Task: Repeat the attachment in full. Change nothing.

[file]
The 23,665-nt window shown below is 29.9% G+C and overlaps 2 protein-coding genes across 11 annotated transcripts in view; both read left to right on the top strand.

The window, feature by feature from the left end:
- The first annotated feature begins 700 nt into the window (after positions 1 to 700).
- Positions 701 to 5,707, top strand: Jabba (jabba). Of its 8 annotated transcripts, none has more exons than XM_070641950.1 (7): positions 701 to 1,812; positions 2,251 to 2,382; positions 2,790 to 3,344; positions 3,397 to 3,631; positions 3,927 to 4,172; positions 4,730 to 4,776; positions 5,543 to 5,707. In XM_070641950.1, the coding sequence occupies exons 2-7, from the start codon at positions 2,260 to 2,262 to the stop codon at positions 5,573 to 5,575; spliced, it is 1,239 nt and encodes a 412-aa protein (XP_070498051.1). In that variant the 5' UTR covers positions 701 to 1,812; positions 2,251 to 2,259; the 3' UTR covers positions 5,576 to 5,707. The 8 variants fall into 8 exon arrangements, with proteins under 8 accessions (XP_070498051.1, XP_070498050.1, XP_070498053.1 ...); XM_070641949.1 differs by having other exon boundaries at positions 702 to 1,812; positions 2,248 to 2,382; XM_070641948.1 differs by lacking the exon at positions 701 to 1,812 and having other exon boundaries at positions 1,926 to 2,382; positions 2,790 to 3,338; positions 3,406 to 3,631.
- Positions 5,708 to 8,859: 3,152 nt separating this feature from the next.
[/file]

The 23,665-nt window shown below is 29.9% G+C and overlaps 2 protein-coding genes across 11 annotated transcripts in view; both read left to right on the top strand.

The window, feature by feature from the left end:
- The first annotated feature begins 700 nt into the window (after positions 1 to 700).
- Positions 701 to 5,707, top strand: Jabba (jabba). Of its 8 annotated transcripts, none has more exons than XM_070641950.1 (7): positions 701 to 1,812; positions 2,251 to 2,382; positions 2,790 to 3,344; positions 3,397 to 3,631; positions 3,927 to 4,172; positions 4,730 to 4,776; positions 5,543 to 5,707. In XM_070641950.1, the coding sequence occupies exons 2-7, from the start codon at positions 2,260 to 2,262 to the stop codon at positions 5,573 to 5,575; spliced, it is 1,239 nt and encodes a 412-aa protein (XP_070498051.1). In that variant the 5' UTR covers positions 701 to 1,812; positions 2,251 to 2,259; the 3' UTR covers positions 5,576 to 5,707. The 8 variants fall into 8 exon arrangements, with proteins under 8 accessions (XP_070498051.1, XP_070498050.1, XP_070498053.1 ...); XM_070641949.1 differs by having other exon boundaries at positions 702 to 1,812; positions 2,248 to 2,382; XM_070641948.1 differs by lacking the exon at positions 701 to 1,812 and having other exon boundaries at positions 1,926 to 2,382; positions 2,790 to 3,338; positions 3,406 to 3,631.
- Positions 5,708 to 8,859: 3,152 nt separating this feature from the next.